His ears perked up and he quit wriggling in the passenger’s seat.

That’s how I’d met him really: drinking games. We’d both been at the local watering hole, challenging the other patrons to drunken games of chance and making a clean sweep of it. A few guys figured themselves for alpha dogs had Teqs cornered after he’d taken them for about a grand combined. I grabbed up a bottle and got ready for some smashing action, when a few ladies diffused the situation with their, “Aw, but he’s so cute,” and, “look at his little sombrero.” Before the petting turned heavy, he bolted out the door with his winnings.

I followed him down to a dive bar just outside Hollywood. Inside, I spotted him paying his tab with the misfortunes of others. He was so skilled he’d almost never taken a sip, while his opponents grew wearier with each slug. After I’d watched for a while, I made my challenge.

“Bet you can’t even hold your liquor,” I said.

“How’s that, meow?”

“Haven’t even seen you take but two drinks, man.”

“How’s about a drinking match, straight up?” Teqs asked.

“Name your poison.”

“Patrón.” He smoothed his whiskers. “Stakes?”



“Everything you’ve won tonight.”

Teqs slid his pile of cash across the bar.

“From before, too.”

“Meow, that’s my kind of scalawag.”

Saying Tequila was half my size would be generous, and still he had me beat. I’d had to stop somewhere after the first bottle, but he kept going. He’d spent my money on three more bottles before he finally passed out. Part of me wanted to take my money back, like there was no way anyone could drink that much and not pull a John Bonham. I’d thought about it for a few minutes, standing over him laying there on his back, all four appendages up in the air and kicking at dreams. He awoke with a fit, though. Seeing me standing over him, I expected Teqs to tear me a new one.

“How’d you do it?” he asked.

In his celebration, he’d drunken himself clean of the memory of his victory. I thought about claiming otherwise, telling him the truth of the situation, but before I had time to weigh on it, he made me an offer.

“Meow, I tell you what, we could clean up on a drinking game hustle; never met a man could outlast me.”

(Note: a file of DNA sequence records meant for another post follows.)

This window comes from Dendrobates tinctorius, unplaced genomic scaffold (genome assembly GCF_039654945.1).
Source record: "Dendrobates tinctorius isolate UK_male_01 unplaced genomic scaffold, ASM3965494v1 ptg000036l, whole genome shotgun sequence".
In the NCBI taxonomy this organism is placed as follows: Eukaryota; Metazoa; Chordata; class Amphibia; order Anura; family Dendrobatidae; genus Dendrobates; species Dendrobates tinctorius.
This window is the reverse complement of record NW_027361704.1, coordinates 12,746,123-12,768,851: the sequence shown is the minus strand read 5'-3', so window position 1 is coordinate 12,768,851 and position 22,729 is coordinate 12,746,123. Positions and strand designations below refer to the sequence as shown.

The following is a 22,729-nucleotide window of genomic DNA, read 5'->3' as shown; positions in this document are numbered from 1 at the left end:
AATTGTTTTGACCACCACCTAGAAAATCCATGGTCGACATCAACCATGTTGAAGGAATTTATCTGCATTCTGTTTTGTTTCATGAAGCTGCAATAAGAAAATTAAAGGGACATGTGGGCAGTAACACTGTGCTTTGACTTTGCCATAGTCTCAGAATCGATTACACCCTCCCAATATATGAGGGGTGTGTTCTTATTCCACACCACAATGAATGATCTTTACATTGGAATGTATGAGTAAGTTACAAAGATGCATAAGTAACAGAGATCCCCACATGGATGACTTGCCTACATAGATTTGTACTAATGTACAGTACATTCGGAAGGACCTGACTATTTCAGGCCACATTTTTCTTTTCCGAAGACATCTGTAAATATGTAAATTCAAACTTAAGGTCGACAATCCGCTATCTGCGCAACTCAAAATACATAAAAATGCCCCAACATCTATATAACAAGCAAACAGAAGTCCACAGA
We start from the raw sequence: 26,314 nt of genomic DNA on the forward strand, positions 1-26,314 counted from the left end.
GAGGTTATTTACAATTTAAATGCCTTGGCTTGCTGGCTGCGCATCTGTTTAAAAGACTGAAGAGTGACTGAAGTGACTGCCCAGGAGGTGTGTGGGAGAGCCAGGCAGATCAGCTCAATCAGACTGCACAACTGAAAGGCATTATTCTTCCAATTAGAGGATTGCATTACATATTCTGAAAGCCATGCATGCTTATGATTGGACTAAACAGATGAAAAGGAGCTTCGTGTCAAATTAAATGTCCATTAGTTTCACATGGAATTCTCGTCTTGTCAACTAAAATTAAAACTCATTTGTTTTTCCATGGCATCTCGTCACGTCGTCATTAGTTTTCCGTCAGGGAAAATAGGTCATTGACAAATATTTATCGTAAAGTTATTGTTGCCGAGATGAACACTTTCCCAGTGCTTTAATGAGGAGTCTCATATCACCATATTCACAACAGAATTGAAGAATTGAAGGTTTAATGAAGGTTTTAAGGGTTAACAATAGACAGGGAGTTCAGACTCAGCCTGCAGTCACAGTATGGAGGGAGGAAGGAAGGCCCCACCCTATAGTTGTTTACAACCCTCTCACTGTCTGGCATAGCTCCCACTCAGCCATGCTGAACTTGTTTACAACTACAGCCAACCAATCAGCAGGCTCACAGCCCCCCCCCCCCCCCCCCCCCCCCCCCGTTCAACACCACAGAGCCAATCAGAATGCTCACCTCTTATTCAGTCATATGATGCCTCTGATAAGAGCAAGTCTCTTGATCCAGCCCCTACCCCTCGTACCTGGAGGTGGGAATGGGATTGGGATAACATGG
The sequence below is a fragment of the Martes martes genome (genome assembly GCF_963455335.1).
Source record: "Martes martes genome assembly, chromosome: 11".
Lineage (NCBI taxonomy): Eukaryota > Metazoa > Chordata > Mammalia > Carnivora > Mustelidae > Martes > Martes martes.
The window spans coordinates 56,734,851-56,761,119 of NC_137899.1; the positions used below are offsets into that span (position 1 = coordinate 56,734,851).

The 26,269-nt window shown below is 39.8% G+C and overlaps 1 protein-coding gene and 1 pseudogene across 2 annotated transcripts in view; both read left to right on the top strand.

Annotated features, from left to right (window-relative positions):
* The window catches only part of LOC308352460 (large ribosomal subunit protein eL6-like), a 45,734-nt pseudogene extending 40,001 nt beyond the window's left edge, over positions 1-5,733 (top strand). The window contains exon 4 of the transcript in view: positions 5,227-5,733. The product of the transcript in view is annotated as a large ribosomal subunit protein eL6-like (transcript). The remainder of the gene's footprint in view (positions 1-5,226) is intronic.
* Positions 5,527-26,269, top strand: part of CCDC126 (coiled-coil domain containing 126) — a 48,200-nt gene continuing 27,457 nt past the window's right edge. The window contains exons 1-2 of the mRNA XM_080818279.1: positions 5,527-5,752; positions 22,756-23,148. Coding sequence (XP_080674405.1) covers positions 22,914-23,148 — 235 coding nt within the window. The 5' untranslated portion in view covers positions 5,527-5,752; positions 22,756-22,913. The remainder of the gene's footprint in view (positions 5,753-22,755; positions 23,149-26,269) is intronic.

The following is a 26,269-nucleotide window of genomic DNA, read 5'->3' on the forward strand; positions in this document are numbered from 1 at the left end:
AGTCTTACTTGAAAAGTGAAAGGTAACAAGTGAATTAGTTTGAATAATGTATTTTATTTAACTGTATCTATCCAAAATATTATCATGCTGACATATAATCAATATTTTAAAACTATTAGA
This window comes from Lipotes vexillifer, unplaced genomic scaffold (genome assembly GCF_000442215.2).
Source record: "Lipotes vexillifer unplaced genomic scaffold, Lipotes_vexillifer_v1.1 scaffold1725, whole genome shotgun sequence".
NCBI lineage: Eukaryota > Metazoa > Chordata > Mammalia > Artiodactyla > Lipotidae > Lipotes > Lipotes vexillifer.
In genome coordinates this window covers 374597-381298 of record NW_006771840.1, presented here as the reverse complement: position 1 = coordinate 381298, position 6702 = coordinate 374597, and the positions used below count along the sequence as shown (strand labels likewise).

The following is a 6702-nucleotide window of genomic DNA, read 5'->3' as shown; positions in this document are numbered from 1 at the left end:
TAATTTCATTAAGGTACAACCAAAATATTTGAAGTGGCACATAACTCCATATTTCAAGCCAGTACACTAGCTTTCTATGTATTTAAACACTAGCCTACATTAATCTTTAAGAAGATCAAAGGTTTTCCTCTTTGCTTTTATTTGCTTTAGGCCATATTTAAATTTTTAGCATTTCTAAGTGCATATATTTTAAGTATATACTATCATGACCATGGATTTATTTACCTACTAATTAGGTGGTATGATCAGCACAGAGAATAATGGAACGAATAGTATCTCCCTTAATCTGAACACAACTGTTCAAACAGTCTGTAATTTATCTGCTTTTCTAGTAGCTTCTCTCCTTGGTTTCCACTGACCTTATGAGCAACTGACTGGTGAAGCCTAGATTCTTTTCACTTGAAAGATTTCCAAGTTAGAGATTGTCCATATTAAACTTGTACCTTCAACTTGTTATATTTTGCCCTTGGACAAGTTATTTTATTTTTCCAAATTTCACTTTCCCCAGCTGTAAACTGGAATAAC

After we’d cleaned up from the Patrón binge, we went to a little coffee shop down the street. It was a lot like a first date, learning what my new shill was like. As partners go, this guy had a puss could squeeze a dime out of a miser and get him to smile while he did it.

“Name’s Tequila,” he said.

“How’s a guy come upon that name?”

“I guess since we’re partners, meow, I can tell you.”

I wondered if he thought I was a fink; I mean, he’d caught me standing over him at the bar and all.

“Tequila’s the only drink gets me fuzzy anymore.”

“So you’re a ringer?” I’d wanted to tell him he’d beaten me at the bar, but that early on, our partnership hinged on my established mythos.

“My kind is everywhere on the internet; I made my fortune there; CERN, DARPAnet, videos of me in different hats, that sort of thing.”

“Guess the sombrero stuck.”

“Blew it all on catnip, the good stuff, imported straight from Colombia, dude,” he said.

I started to think about all the greens I could buy with that kind of Silicon Valley dough.

“When I snapped out of the haze—”

“When you went broke,” I said.

“I tried to drown myself in bottle after bottle of booze, but nothing got me drunk anymore, except tequila.”

“Tequila—”

“Call me Teqs.”

By the time we’d hit Corona, our game was on point. Teqs was like a walking Konami code for the drinking hustle. Corona was just a detour along our path to Vegas drinking glory. We wouldn’t have been stuck there waiting out the heat if Teqs could go an hour without a sniff or wait two minutes for me to put the top back up. He was a cool cat, but I’m almost certain he had an attention disorder. He thought the world owed him something, too.

The kids in mohawks were starting to line up around a small brick building at the end of the shopping center. Some had wild liberty spikes; a number had patches sewn into denim jackets or jeans; a few had leather jackets; a couple even looked more like greasers. The music pouring out the double door entrance had an edge to it, the kind of rock that wouldn’t just cut the powder, but the mirror underneath it, too. A punk club with a live band was just what we needed.

I pulled into a space and started rolling some joints for the show. Teqs managed to stop rubbing his face around inside the catnip jar long enough to stash some in a baggie for inside. No one seemed to mind when we played a game of puff-puff pass with a few crusty kids ahead of us in line outside the club.

“We been squatting this trailer in the desert,” one of the kids said.

“Yeah, I came down from Fresno; met this guy at a show, he said he was squatting this place, and I could stay there too,” the other said.